Rapunzel potentially was released from the trademark monopoly tower, not by her hair, but by trademark opposer and law professor Rebecca Curtin. In a decision issued on December 28, 2018, the United States Patent and Trademark Office, Trademark Trial and Appeal Board (the “Board”) denied trademark applicant United Trademark Holdings, Inc.’s (“Applicant”) motion to dismiss Prof. Curtin’s opposition to registration for lack of standing. Continue Reading
According to the Federal Circuit, the skinny on the term “Thins” is that it may be generic for thinly cut snack crackers. Real Foods Pty Ltd. V. Frito-Lay North America, Inc., (October 4, 2018 Fed. Cir.).
In 2012, Real Foods Pty. Ltd. (“Real Foods”) applied to register the trademarks CORN THINS for “crispbread slices predominantly of corn, namely popped corn cakes,” and RICE THINS for “crispbread slices primarily made of rice, namely rice cakes.”  The words “corn” and “rice” were disclaimed from their respective applications. Frito-Lay North America, Inc. (“Frito-Lay”) opposed registration of those marks, alleging that RICE THINS and CORN THINS were (i) generic names for the goods; (ii) so highly descriptive of the goods as to be incapable of acquiring distinctiveness; and (iii) merely descriptive of the goods, and Real Foods’ evidence of acquired distinctiveness of “Thins” was inadequate and insufficient. Continue Reading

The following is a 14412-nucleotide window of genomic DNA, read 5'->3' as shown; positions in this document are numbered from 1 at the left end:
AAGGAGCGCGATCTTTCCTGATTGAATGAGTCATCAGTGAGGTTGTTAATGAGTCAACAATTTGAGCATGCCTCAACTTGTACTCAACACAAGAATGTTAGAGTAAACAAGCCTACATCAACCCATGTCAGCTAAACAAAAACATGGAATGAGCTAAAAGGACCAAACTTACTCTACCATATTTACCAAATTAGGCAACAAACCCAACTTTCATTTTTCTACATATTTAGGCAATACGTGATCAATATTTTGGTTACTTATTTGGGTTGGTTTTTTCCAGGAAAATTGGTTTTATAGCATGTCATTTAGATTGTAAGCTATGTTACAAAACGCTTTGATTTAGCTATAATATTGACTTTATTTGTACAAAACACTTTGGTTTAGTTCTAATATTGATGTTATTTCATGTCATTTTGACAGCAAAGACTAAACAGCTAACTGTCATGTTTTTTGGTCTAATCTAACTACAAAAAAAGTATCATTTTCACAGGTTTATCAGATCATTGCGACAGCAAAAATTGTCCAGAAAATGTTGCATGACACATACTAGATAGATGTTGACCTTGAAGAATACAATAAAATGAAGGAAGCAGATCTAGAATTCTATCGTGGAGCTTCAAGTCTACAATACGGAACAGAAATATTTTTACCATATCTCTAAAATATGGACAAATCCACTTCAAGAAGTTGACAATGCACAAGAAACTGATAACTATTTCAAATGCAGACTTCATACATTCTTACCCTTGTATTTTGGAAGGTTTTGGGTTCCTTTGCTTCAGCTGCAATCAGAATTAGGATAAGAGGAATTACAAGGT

The Ninth Circuit extended the First Amendment protections enunciated by the Supreme Court in Matal v. Tam, 137 S.Ct. 1744 (2017) to advertising in American Freedom Defense Initiative, et al. v. King County (9th Cir. Sept. 27, 2018).
Plaintiff American Freedom Defense Initiative is an organization co-founded by Pamela Geller and Robert Spencer, whose focus is to raise awareness and educate the public about the dangers of Islamic terrorism. Both Geller and Spencer are strident opponents of various Islamic organizations, which they believe are terrorist front-groups. It is therefore not surprising that they and their work, which includes sponsoring bus and billboard campaigns promoting their viewpoint, have met with considerable push-back. Continue Reading
William Adams is a musical performer who is more famously known by his stage name, will.i.am. A recent ruling from the United States Patent and Trademark Office, Trademark Trial and Appeal Board, unfortunately makes him a two-time loser at the USPTO. The case, In re i.am.symbolic, llc, Serial No. 85916778 (TTAB, August 8, 2018) (precedential), is Mr. Adams’s second failed attempt to register a brand name.
Like many musical artists, Mr. Adams seeks to launch a fashion brand encompassing clothing, jewelry, handbags, cosmetics, and various accessories. Sometime in 2013, Mr. Adams settled on the brand name “I AM” and filed trademark applications with the USPTO. Those trademarks were denied registration based on a likelihood of confusion with prior registered marks. The Board affirmed. See In re i.am.symbolic, llc, 116 U.S.P.Q.2d 1406 (T.T.A.B. Oct. 7, 2015) (Symbolic I); In re i.am.symbolic, llc, No. 85044495, 2015 WL 6746544 (Oct. 7, 2015) (Symbolic II); In re i.am.symbolic, llc, No. 85044496, 2015 WL 6746545 (Oct. 7, 2015) (Symbolic III). The Federal Circuit also affirmed. In re i.am.symbolic, llc, (Fed. Cir. Aug. 8, 2017).